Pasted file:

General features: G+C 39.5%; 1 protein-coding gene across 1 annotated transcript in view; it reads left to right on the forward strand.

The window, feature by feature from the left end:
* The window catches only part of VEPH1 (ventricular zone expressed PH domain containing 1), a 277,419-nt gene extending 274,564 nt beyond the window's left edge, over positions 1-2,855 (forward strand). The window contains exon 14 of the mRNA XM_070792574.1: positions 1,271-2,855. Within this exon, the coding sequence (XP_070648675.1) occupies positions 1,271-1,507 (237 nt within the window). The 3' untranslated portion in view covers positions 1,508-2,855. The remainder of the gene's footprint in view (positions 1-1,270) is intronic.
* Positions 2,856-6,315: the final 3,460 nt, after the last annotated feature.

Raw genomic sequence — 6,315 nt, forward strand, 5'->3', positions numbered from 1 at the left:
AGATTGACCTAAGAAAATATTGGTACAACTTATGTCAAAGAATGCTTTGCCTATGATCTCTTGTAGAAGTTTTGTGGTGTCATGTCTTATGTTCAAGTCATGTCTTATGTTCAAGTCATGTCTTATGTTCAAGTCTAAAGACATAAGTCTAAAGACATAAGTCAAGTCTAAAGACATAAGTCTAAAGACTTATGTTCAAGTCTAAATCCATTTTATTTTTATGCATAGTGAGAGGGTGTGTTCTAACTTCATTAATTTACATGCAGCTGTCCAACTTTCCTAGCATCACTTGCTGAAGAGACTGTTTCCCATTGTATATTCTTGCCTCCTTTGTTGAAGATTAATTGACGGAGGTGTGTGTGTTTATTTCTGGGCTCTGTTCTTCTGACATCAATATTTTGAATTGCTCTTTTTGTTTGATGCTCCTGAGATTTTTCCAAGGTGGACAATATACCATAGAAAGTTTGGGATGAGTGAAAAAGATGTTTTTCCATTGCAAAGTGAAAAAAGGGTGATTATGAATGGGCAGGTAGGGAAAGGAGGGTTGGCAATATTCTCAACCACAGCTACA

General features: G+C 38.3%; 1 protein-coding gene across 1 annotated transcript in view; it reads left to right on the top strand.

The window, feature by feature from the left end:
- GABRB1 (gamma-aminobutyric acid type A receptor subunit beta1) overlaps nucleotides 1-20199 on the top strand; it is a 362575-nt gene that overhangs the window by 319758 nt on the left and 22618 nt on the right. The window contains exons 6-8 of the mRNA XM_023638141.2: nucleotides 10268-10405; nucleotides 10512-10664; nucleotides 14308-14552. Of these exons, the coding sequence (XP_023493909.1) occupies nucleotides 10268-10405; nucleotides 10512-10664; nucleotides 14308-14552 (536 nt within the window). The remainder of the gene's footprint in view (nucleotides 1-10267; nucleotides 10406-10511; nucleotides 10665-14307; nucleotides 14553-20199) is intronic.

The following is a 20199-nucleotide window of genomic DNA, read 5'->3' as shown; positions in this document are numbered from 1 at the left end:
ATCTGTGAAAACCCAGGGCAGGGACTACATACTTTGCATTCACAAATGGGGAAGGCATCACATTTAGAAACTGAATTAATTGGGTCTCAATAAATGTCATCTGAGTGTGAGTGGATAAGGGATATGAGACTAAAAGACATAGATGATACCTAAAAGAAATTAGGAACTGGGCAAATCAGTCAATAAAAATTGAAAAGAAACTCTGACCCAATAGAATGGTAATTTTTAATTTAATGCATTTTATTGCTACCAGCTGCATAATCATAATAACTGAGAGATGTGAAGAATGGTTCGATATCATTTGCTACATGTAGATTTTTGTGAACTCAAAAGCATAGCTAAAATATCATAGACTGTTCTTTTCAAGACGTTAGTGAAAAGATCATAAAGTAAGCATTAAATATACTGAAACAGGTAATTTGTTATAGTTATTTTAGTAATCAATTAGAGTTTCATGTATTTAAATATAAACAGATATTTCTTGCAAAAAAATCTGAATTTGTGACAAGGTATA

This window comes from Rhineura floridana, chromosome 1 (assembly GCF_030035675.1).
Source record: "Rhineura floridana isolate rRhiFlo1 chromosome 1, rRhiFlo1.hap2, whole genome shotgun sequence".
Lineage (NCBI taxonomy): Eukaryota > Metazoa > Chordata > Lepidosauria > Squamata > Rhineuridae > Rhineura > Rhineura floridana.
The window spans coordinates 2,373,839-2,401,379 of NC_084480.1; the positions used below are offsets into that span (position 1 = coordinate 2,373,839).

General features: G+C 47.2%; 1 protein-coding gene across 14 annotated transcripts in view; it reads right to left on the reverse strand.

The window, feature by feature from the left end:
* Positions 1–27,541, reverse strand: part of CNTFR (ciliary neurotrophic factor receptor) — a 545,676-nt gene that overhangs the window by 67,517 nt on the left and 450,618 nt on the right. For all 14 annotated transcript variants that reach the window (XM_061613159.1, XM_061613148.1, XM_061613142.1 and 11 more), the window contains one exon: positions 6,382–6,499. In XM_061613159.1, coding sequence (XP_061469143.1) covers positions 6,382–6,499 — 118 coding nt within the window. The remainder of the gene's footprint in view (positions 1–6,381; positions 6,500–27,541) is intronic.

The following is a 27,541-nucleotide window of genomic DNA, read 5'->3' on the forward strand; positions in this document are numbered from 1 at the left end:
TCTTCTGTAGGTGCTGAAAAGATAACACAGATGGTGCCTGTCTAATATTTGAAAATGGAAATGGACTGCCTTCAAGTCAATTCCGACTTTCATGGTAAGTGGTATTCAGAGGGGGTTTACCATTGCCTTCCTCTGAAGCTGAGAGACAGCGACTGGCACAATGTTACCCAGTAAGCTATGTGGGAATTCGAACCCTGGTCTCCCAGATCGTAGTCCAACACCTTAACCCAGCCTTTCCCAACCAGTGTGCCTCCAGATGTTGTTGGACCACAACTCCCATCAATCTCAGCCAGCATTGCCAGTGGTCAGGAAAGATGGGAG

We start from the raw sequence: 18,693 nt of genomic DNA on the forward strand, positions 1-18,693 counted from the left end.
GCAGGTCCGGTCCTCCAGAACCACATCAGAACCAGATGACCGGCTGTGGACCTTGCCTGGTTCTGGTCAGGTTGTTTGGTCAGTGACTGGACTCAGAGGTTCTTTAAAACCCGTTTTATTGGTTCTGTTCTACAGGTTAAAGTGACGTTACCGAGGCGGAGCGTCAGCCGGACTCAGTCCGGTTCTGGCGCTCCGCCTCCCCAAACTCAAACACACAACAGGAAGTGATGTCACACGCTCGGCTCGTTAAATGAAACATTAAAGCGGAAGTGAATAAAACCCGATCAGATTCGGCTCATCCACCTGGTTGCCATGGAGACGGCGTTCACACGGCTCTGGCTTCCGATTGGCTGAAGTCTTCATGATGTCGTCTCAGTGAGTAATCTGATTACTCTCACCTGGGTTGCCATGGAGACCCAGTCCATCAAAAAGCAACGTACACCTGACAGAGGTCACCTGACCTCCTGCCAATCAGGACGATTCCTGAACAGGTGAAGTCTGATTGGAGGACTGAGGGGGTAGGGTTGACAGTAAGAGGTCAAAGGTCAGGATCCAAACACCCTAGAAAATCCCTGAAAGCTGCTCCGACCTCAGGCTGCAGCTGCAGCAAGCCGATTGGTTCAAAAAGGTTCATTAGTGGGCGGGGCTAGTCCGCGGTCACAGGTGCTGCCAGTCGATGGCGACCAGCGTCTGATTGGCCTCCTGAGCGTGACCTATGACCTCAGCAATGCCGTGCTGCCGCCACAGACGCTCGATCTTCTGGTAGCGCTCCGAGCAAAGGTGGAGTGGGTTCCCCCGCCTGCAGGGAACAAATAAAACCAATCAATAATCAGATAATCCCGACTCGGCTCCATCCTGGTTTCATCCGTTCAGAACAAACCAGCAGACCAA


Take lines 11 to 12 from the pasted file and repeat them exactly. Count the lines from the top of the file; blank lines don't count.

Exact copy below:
ATCTGTGAAAACCCAGGGCAGGGACTACATACTTTGCATTCACAAATGGGGAAGGCATCACATTTAGAAACTGAATTAATTGGGTCTCAATAAATGTCATCTGAGTGTGAGTGGATAAGGGATATGAGACTAAAAGACATAGATGATACCTAAAAGAAATTAGGAACTGGGCAAATCAGTCAATAAAAATTGAAAAGAAACTCTGACCCAATAGAATGGTAATTTTTAATTTAATGCATTTTATTGCTACCAGCTGCATAATCATAATAACTGAGAGATGTGAAGAATGGTTCGATATCATTTGCTACATGTAGATTTTTGTGAACTCAAAAGCATAGCTAAAATATCATAGACTGTTCTTTTCAAGACGTTAGTGAAAAGATCATAAAGTAAGCATTAAATATACTGAAACAGGTAATTTGTTATAGTTATTTTAGTAATCAATTAGAGTTTCATGTATTTAAATATAAACAGATATTTCTTGCAAAAAAATCTGAATTTGTGACAAGGTATA

This window comes from Rhineura floridana, chromosome 1 (assembly GCF_030035675.1).